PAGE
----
PSI Hearing Statement of Ranking Member Carper: “Oversight of Efforts to Protect Unaccompanied Alien Children from Human Trafficking and Abuse”

WASHINGTON, DC – Today, the U.S. Senate Permanent Subcommittee on Investigations held the hearing, “Oversight of Efforts to Protect Unaccompanied Alien Children from Human Trafficking and Abuse.” Below is the opening statement of Ranking Member Tom Carper (D-Del.), as prepared for delivery:

“Thank you, Mr. Chairman, for holding this hearing and for leading this subcommittee in its efforts to find solutions to one of the more troubling problems created by our broken immigration system. This is the third PSI hearing on this subject, and I’m pleased that the two of us and our staffs have been able to come to some consensus on how to do better by the vulnerable children we’ll be discussing here today.

“These children come to our country primarily from Guatemala, Honduras, and El Salvador to escape extreme poverty and unspeakable violence at home. In too many cases, as this subcommittee has repeatedly highlighted, we’re failing in our responsibility to protect and properly care for them.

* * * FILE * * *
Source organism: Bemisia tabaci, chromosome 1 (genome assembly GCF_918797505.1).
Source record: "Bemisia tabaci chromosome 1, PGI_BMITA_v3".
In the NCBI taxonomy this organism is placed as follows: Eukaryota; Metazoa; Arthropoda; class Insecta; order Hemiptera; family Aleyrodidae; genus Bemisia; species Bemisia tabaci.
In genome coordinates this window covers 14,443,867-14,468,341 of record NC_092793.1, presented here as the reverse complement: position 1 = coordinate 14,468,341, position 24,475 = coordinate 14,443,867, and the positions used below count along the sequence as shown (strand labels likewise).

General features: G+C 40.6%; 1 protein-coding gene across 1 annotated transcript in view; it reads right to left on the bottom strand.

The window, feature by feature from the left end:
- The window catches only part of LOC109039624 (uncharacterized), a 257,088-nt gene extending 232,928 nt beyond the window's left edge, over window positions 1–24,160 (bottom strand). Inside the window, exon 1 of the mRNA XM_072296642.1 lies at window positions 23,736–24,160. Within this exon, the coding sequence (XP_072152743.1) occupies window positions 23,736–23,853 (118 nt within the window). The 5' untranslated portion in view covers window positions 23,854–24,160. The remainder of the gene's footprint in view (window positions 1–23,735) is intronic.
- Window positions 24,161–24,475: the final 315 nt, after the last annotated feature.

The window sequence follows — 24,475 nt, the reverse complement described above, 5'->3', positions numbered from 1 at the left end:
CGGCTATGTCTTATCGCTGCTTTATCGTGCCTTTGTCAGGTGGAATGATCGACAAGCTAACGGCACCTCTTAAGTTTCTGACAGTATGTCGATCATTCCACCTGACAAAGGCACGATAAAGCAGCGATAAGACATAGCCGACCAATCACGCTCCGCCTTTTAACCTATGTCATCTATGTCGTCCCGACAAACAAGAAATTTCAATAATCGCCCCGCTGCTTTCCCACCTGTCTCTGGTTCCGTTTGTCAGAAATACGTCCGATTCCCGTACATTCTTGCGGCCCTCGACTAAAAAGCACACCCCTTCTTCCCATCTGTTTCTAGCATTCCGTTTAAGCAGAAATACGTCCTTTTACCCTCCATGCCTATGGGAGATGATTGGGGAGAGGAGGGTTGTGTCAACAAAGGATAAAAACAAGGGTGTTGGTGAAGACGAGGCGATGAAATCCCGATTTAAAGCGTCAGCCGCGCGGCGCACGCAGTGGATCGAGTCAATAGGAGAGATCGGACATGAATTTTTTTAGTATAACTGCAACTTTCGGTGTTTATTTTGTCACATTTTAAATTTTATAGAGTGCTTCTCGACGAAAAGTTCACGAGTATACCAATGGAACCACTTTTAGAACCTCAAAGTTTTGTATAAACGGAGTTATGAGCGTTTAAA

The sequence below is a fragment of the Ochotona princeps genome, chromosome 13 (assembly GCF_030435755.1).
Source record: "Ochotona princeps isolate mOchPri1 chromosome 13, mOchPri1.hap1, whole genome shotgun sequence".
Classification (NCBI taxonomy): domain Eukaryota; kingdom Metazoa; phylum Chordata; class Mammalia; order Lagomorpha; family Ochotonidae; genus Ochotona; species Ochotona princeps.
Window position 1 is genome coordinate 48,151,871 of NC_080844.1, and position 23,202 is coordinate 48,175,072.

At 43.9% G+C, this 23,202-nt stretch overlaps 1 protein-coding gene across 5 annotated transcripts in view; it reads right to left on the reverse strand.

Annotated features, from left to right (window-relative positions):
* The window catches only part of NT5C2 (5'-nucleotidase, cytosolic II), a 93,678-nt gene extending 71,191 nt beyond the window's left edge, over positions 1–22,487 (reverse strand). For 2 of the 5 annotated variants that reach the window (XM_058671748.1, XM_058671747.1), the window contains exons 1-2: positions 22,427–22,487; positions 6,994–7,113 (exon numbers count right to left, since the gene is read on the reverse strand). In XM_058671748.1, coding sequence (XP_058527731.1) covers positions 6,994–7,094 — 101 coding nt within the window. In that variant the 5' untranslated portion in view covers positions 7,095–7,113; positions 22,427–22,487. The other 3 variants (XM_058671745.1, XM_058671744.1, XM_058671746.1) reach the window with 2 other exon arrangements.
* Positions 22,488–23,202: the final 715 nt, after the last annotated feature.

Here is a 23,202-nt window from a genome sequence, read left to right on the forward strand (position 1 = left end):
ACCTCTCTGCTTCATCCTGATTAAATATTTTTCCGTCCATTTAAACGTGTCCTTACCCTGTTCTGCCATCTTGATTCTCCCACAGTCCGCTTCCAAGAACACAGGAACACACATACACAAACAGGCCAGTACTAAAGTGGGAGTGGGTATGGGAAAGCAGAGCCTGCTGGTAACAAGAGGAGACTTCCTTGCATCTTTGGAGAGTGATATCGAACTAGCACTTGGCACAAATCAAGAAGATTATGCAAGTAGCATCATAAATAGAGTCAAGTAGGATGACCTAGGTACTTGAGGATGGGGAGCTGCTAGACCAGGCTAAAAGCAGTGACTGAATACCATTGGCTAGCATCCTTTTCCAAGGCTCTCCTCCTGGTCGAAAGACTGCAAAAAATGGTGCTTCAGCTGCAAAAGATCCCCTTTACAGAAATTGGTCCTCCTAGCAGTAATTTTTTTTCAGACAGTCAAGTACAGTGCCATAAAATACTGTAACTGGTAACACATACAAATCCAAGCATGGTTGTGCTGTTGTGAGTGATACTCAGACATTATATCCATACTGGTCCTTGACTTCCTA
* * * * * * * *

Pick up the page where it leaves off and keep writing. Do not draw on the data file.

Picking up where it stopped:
“A 2008 law enacted under former President Bush clearly places children who arrive at our borders or ports of entry without a parent or guardian under the care and custody of the Department of Health and Human Services (HHS). In carrying out its responsibilities under this law, HHS must place these children in safe homes, offer them mental health care and other services they might need, and ensure that they’re participating in immigration court proceedings. But despite the best efforts of this subcommittee, GAO, and others to diagnose problems and recommend solutions that would lead to better care for migrant children, too many of them are falling through the cracks.